The Mountain Shelter LT is a breeze to setup. The most common configuration is to use 2 trekking poles, which is something that I carry for elk hunting anyway. It’s also possible to tie the shelter out to trees with the overhead guy lines, but I personally haven’t set it up that way. There are 8 stake-out points on the shelter body, and several more guy-out lines to provide increased stability and rigidity.
Setup is as simple as staking out the three rear points, then inserting the rear pole. Next you stake out the three front points, and insert the front pole. Finally you stake out the two middle points and the guy lines, if necessary.
Setup instructions are included on the stuff-sack, and the tent body has a printed “ruler” that shows you how tall the front and rear trekking poles need to be. Both are nice touches.
The body of the tarp is constructed of 40d sip-nylon. All seams come factory-sealed with seam tape, and the stake-out points are reinforced with extra stitching. Inside the shelter there are drawstring mechanisms to hold each trekking pole in place, as well as re-enforced “cradles” for the trekking pole handles to rest in. Thirteen 7075 aluminum stakes are included with the shelter, and all guy lines are made from high-quality, reflective 3M cord.
The Failure & The Fix
I did experience one problem with the Mountain Shelter LT. In a moment of frustration I tugged one of the side stake loops too hard and put a small tear at the seam of the tent body. While this was entirely my fault – truly it was – I did notice that the two side loops aren’t as reinforced as the 6 stake-out loops at the front and rear of the tent. I would like to see Mountainsmith add more stitching to those two loops. The small tear was easily patched with some tape, and the shelter worked well for the rest of the trip.
After hunting season I called Mountainsmith and asked them if they offered repair services. All I wanted to have them do was sew the small tear back up. The gentleman I spoke with at Mountainsmith was extremely nice and asked me to return the shelter to them for inspection. A few weeks later I received a package back from Mountainsmith and inside was a brand new Mountain Shelter LT. Even though the tear was small, and occurred because of my abuse, they replaced the shelter with no questions asked. Not only that, but they also included this letter…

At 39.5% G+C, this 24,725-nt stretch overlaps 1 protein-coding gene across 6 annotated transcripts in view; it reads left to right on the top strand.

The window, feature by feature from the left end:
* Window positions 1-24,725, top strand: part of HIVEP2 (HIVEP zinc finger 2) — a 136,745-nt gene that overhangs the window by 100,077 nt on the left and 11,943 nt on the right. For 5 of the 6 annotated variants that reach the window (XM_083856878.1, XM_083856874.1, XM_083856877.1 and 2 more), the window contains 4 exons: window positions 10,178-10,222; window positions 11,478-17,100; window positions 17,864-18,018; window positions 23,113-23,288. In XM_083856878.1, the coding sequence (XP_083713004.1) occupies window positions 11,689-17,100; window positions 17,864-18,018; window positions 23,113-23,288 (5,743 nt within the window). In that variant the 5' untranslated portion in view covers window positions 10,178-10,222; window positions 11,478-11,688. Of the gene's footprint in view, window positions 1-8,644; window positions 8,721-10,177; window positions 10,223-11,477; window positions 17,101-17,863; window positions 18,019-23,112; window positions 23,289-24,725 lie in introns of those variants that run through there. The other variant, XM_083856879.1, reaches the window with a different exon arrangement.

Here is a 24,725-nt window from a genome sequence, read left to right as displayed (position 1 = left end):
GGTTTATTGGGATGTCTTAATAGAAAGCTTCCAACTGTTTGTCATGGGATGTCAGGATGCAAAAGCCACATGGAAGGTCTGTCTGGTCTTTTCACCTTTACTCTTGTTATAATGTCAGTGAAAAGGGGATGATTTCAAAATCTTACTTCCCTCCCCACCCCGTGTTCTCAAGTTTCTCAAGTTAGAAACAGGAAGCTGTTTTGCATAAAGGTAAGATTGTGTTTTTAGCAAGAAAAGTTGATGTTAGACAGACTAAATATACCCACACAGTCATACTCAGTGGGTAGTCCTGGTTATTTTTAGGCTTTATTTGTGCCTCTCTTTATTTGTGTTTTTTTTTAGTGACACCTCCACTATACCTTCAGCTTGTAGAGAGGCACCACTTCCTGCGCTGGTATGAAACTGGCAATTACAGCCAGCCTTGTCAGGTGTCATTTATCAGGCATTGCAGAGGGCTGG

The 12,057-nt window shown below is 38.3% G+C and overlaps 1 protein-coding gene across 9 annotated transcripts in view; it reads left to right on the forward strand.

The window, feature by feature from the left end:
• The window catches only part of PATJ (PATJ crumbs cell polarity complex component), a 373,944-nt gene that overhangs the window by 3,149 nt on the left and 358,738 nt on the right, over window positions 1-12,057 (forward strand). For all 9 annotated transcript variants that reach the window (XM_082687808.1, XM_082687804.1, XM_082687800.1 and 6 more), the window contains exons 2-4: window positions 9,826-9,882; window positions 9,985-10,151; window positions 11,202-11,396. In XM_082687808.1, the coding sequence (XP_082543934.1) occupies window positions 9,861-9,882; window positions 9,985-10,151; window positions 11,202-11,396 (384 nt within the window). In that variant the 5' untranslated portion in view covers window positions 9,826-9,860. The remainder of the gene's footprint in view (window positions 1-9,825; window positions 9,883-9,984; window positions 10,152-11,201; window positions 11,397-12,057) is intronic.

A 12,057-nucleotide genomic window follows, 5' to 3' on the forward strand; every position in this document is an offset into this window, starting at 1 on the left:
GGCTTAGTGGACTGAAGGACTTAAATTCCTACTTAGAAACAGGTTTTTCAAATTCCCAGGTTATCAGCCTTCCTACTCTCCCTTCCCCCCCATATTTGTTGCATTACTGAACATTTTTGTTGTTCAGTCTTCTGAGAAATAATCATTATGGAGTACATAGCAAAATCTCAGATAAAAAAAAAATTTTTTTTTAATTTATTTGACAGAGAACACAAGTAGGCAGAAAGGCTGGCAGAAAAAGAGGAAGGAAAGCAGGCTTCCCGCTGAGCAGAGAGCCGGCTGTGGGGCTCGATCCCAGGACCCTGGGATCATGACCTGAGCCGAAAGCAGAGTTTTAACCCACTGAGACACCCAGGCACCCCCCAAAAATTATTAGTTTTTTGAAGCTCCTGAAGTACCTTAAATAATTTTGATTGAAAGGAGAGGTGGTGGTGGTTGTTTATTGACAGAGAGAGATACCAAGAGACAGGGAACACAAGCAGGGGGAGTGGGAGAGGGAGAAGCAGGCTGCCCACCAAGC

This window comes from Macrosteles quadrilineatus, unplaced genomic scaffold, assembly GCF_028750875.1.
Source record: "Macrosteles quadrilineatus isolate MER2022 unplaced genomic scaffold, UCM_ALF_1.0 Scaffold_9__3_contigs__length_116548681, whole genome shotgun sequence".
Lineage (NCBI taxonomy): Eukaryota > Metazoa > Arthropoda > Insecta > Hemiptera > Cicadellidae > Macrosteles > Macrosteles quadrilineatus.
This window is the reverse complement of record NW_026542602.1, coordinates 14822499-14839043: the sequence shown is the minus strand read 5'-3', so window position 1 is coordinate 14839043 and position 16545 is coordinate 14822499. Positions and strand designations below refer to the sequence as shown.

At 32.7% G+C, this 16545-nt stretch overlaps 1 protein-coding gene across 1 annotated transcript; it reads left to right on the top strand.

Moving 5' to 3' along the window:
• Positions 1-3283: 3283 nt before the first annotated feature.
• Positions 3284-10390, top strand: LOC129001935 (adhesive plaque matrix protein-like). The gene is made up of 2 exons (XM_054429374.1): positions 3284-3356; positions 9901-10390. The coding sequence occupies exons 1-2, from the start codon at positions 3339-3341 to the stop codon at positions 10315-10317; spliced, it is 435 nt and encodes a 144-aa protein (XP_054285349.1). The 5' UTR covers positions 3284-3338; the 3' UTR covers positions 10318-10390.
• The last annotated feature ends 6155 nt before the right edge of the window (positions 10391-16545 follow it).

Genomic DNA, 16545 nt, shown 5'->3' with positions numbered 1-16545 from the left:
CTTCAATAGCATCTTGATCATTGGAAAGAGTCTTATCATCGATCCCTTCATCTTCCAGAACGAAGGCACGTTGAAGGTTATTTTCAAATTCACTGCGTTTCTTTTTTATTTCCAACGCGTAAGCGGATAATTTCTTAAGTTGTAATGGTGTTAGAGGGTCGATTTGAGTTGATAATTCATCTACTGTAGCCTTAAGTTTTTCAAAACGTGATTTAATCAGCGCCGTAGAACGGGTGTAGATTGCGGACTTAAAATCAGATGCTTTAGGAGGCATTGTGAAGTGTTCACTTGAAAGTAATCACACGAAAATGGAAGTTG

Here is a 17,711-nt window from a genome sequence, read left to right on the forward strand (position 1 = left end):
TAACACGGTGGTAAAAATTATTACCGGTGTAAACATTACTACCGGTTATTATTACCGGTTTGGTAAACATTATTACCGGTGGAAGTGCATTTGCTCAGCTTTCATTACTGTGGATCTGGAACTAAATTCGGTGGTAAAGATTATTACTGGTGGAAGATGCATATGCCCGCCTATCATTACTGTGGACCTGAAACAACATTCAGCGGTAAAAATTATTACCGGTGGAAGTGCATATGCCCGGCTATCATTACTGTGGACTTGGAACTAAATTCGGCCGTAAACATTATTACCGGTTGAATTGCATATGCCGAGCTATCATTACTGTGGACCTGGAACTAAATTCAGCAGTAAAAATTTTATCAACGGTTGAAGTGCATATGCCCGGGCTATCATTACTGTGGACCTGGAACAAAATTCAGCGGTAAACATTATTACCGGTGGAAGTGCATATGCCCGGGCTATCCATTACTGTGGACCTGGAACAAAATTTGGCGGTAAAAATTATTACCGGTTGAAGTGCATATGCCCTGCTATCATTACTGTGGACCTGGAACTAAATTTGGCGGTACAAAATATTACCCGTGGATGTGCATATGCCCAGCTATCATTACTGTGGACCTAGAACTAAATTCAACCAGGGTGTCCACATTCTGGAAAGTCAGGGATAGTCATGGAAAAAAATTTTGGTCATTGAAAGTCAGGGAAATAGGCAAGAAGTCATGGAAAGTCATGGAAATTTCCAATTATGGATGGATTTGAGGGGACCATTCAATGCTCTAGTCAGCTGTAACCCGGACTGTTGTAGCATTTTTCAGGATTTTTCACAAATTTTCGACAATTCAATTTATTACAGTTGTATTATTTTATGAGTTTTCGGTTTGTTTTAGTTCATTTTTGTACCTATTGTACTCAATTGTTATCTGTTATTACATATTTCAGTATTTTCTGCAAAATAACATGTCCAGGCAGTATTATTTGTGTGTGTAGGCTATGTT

The Mountainsmith Mountain Shelter LT is an outstanding option for a lightweight, budget-friendly shelter. You would be hard-pressed to find a shelter that provides this much room for such little weight, and is also easy on the wallet. I have zero concerns with taking this shelter into the backcountry and will continue to use it for backpacking, camping, and hunting trips in the future. I would buy this shelter again in a heartbeat.
Questions & Concerns
I’m sure that many of you might be new to the idea of a floorless shelter, so I wanted to address a few things that are not necessarily specific to the LT, but apply to all floorless shelters in general.
Many people have asked me about getting wet in a floorless shelter. It’s nothing to worry about, as long as you choose a setup location that won’t funnel running water into the tent. Because the LT can be pitched so low, even a sideways driving rain won’t enter the shelter.
I do recommend using some sort of barrier as a “floor” between your sleeping bad/bag and the exposed ground. My hunting partner and I each used a lightweight (46g) Polycro Ground Cloth from Gossamer Gear. These thin plastic sheets are incredibly durable and make a great protective layer to keep your sleeping pad from getting pricked by objects on the ground.
Condensation is also a concern for single-wall shelters, such as the LT. As I mentioned previously, we didn’t encounter any significant condensation, but part of that has to do with our use and setup. To learn about how condensation forms and how it can be prevented, check out this guide from Easton Mountain Products.